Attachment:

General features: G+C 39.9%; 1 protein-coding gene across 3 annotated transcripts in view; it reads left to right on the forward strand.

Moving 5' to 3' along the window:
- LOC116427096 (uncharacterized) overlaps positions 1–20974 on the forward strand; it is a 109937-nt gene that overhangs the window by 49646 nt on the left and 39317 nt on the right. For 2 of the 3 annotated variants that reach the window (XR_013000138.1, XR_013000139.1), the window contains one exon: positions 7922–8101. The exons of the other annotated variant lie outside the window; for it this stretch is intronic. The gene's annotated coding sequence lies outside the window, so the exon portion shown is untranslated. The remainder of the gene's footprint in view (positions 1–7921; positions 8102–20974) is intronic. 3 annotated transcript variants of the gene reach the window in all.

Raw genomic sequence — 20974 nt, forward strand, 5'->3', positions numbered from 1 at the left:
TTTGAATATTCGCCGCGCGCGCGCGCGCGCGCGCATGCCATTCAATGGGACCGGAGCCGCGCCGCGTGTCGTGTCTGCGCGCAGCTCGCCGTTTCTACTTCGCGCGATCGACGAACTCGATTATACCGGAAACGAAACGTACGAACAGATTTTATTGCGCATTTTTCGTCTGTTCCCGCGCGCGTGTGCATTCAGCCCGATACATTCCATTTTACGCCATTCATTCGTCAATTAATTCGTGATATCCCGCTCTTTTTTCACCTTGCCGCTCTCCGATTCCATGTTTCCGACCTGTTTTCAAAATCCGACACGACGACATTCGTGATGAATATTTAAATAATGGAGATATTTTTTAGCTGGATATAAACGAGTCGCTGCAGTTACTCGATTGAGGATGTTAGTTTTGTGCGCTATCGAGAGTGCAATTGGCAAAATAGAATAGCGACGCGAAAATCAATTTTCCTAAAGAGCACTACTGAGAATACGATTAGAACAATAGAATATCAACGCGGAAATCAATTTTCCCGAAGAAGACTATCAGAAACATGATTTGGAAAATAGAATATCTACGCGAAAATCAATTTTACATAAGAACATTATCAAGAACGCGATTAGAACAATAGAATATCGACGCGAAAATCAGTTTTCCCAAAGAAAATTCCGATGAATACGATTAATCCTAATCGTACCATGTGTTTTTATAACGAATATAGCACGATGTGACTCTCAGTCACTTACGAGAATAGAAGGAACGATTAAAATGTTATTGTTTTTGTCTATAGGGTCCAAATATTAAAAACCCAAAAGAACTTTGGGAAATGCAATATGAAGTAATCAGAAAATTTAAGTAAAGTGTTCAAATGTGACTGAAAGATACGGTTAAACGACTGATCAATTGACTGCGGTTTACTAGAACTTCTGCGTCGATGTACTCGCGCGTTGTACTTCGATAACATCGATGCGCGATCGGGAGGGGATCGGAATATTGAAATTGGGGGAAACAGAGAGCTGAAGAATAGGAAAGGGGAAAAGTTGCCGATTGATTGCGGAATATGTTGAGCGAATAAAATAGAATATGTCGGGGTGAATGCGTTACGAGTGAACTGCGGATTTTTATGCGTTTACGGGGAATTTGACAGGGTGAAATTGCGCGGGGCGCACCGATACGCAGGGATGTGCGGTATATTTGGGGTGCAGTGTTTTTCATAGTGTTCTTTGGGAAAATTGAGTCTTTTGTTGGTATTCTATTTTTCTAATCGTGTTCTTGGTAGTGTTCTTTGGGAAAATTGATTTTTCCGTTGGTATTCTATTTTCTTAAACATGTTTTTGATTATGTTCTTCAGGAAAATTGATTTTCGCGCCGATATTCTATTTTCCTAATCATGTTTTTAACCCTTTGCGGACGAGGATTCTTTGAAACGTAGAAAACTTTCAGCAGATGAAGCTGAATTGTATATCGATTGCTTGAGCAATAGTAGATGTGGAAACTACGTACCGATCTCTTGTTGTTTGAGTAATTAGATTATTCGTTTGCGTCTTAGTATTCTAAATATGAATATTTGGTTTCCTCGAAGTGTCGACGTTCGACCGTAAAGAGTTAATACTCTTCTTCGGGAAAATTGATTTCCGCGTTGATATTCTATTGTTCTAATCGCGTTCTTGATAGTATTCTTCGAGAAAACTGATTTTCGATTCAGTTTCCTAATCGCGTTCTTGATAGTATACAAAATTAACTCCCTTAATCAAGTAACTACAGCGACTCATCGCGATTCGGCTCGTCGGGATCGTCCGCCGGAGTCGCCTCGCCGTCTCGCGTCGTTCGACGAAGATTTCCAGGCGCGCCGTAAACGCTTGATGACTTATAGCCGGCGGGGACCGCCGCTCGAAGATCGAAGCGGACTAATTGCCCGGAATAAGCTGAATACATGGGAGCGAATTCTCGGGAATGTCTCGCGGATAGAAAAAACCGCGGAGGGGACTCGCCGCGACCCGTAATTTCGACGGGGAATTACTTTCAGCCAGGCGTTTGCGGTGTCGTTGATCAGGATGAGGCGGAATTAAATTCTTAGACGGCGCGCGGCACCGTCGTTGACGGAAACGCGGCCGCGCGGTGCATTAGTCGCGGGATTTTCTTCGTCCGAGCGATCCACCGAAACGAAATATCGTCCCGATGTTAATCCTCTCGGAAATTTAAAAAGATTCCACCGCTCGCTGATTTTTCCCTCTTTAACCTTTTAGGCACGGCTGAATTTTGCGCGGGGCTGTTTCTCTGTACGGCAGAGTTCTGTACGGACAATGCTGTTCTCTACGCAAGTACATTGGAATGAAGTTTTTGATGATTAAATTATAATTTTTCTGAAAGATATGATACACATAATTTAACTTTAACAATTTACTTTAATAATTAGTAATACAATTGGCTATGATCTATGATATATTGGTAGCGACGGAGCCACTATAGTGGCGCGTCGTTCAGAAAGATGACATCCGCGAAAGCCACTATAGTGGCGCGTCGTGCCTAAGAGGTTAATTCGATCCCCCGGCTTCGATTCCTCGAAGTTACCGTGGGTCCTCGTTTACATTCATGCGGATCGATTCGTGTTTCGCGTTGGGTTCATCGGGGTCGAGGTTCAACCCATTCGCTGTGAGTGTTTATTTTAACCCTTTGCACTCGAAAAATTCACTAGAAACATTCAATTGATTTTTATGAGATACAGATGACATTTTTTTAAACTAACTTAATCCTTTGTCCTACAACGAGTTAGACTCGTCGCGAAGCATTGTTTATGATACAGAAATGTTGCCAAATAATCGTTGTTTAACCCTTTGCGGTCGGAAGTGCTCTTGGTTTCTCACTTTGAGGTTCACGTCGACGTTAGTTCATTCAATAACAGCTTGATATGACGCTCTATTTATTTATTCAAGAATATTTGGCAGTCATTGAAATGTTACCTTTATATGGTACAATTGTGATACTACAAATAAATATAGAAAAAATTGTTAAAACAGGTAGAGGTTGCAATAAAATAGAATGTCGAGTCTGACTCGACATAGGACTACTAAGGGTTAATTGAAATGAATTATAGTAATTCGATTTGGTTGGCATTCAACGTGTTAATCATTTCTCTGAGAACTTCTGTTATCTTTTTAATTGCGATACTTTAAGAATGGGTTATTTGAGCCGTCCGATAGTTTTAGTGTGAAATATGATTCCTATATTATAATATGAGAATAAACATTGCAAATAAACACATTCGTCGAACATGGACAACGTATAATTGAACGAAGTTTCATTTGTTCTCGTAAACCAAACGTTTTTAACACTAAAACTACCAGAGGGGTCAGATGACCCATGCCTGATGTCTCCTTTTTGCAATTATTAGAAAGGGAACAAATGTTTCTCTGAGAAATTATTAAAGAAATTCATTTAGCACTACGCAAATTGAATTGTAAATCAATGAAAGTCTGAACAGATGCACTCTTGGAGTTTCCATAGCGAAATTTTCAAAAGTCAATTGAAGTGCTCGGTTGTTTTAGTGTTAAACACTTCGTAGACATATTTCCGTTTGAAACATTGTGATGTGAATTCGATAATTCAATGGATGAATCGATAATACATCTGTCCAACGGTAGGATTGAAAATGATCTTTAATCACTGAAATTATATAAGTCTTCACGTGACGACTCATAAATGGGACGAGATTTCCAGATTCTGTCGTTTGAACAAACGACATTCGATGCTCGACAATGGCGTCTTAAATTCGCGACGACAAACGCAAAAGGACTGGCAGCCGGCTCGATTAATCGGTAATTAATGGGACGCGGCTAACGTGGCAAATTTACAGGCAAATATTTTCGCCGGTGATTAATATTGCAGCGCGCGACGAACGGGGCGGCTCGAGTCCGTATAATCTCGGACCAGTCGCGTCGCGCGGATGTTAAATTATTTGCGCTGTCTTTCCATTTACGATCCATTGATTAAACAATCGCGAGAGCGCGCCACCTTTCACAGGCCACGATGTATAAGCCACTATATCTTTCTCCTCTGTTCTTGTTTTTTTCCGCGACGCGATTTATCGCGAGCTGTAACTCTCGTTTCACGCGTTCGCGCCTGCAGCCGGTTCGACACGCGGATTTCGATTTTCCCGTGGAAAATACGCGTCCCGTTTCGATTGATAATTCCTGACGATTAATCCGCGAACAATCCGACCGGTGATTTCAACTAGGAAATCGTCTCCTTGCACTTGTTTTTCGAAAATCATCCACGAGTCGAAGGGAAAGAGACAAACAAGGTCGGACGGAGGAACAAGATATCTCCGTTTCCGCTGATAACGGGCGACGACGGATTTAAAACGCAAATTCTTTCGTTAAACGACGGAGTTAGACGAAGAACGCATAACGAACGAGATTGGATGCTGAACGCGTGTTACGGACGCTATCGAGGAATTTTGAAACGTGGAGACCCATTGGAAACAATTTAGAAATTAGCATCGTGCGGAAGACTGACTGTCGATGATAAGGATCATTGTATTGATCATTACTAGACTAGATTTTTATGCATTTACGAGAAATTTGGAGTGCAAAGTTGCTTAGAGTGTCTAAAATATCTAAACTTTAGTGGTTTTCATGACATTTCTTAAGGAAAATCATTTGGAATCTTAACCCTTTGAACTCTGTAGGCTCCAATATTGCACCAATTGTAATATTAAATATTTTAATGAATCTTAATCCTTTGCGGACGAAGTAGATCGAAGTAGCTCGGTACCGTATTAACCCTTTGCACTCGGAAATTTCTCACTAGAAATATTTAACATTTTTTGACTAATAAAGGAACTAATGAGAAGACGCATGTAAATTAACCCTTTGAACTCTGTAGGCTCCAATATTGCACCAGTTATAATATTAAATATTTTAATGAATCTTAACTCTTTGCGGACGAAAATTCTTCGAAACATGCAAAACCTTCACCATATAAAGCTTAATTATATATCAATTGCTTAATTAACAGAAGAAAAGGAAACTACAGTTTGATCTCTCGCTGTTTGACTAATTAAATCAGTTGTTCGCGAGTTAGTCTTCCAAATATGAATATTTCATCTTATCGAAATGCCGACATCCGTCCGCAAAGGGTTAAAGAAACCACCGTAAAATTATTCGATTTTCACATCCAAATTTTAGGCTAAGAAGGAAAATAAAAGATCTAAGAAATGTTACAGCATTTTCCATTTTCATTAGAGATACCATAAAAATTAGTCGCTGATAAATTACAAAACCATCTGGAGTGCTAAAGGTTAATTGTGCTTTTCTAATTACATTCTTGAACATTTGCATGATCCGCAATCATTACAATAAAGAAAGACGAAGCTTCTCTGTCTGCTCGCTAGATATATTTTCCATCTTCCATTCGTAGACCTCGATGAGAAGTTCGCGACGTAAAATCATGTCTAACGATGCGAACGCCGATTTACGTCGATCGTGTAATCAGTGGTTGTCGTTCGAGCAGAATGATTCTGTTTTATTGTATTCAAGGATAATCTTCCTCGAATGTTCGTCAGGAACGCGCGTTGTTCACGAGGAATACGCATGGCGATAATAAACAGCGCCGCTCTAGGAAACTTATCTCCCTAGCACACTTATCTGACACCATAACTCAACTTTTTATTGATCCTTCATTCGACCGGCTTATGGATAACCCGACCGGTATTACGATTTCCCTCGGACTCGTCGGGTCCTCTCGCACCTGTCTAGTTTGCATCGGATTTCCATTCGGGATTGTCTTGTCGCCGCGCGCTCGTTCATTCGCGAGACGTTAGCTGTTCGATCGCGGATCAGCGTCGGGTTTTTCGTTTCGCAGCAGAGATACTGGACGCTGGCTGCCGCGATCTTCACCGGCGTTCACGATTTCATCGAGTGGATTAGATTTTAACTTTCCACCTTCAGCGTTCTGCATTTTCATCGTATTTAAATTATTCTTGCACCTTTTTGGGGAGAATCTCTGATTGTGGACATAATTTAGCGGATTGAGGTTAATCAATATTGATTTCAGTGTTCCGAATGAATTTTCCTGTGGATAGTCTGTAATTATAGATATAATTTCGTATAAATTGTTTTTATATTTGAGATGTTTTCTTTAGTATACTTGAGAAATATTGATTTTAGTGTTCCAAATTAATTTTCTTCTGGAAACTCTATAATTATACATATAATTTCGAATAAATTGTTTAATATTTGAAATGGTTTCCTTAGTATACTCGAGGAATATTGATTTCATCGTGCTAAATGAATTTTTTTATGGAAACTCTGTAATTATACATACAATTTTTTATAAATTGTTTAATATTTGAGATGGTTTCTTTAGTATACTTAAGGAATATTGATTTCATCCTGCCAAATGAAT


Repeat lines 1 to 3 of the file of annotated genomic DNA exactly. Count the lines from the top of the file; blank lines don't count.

General features: G+C 39.9%; 1 protein-coding gene across 3 annotated transcripts in view; it reads left to right on the forward strand.

Moving 5' to 3' along the window:
- LOC116427096 (uncharacterized) overlaps positions 1–20974 on the forward strand; it is a 109937-nt gene that overhangs the window by 49646 nt on the left and 39317 nt on the right. For 2 of the 3 annotated variants that reach the window (XR_013000138.1, XR_013000139.1), the window contains one exon: positions 7922–8101. The exons of the other annotated variant lie outside the window; for it this stretch is intronic. The gene's annotated coding sequence lies outside the window, so the exon portion shown is untranslated. The remainder of the gene's footprint in view (positions 1–7921; positions 8102–20974) is intronic. 3 annotated transcript variants of the gene reach the window in all.